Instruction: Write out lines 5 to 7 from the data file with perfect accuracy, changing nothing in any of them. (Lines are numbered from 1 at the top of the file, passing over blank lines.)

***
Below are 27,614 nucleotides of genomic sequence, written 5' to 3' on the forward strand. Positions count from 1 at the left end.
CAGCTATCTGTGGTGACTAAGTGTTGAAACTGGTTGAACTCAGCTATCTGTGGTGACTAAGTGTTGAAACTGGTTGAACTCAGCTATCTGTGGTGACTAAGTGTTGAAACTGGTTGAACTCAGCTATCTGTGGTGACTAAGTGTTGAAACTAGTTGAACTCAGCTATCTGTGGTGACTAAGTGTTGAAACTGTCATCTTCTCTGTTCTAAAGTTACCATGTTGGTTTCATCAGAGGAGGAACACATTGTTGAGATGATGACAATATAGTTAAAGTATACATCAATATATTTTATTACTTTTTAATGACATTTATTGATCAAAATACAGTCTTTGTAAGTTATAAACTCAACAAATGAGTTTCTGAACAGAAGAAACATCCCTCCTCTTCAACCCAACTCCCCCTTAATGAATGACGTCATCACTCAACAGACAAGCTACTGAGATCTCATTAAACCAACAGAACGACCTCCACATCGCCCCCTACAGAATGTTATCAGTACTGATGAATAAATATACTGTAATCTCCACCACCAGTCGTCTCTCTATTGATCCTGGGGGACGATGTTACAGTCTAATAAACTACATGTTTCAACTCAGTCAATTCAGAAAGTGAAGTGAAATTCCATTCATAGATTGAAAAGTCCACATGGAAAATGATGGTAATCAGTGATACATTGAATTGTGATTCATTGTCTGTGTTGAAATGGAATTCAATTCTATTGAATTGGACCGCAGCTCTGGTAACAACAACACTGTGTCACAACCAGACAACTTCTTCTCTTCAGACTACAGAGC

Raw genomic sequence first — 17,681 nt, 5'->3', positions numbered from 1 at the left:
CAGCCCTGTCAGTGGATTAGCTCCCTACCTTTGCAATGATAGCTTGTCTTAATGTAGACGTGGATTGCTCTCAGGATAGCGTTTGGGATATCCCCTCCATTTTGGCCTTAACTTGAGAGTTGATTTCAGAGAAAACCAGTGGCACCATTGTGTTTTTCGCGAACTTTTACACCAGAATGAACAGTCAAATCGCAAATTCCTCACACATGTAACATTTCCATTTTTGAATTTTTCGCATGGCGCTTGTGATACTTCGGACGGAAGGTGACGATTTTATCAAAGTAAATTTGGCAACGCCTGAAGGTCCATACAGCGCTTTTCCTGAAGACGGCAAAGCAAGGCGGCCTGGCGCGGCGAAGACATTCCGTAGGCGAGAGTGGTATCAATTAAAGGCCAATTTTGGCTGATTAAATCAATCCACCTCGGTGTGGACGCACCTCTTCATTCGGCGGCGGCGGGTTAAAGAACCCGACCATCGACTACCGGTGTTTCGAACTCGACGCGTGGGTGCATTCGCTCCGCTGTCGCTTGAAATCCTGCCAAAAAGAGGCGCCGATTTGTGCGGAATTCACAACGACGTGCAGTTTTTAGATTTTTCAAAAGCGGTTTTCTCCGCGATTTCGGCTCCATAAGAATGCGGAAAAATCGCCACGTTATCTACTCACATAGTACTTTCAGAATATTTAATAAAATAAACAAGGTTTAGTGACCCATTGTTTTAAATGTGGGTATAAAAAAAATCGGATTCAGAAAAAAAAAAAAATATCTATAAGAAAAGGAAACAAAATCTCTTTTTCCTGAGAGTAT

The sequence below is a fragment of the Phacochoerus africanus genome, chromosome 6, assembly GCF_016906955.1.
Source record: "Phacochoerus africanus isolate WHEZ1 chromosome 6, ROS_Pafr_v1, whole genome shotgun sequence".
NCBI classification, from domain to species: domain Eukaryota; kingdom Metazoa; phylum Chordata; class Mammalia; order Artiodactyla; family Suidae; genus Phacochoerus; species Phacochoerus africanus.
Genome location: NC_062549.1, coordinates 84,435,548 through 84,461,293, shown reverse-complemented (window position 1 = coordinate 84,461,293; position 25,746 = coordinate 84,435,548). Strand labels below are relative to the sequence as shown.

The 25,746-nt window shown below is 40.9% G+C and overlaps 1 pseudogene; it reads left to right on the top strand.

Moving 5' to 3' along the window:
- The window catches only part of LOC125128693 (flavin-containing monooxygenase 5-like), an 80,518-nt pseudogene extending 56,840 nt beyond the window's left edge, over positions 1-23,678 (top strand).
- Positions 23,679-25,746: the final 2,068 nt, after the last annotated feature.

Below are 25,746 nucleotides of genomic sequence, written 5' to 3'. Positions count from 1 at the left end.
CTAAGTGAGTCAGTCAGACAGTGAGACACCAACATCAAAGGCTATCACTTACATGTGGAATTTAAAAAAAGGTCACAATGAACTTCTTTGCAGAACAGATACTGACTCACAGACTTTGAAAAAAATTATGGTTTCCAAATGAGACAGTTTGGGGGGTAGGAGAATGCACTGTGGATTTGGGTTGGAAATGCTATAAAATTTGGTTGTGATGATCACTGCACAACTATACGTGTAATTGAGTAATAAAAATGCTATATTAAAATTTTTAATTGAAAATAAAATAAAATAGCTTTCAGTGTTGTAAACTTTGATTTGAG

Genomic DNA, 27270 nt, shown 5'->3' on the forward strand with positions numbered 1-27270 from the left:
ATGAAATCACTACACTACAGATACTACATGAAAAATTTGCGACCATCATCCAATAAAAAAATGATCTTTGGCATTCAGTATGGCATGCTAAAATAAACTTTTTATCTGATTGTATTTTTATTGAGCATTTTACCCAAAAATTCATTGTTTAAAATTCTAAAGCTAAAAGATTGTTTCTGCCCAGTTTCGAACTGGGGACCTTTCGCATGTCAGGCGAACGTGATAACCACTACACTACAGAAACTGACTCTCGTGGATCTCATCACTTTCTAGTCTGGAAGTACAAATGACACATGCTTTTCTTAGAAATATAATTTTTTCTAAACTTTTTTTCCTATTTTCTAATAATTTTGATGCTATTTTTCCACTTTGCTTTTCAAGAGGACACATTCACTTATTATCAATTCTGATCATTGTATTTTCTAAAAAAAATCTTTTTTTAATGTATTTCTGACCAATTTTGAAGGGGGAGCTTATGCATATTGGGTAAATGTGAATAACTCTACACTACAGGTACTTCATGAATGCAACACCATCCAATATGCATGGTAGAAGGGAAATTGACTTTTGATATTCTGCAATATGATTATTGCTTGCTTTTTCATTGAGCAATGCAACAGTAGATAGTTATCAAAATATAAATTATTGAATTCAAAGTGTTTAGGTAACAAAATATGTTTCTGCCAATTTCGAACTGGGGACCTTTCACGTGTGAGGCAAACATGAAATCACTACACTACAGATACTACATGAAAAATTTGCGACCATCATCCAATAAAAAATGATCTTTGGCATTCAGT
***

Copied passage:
The sequence below is a fragment of the Phacochoerus africanus genome, chromosome 6, assembly GCF_016906955.1.
Source record: "Phacochoerus africanus isolate WHEZ1 chromosome 6, ROS_Pafr_v1, whole genome shotgun sequence".
NCBI classification, from domain to species: domain Eukaryota; kingdom Metazoa; phylum Chordata; class Mammalia; order Artiodactyla; family Suidae; genus Phacochoerus; species Phacochoerus africanus.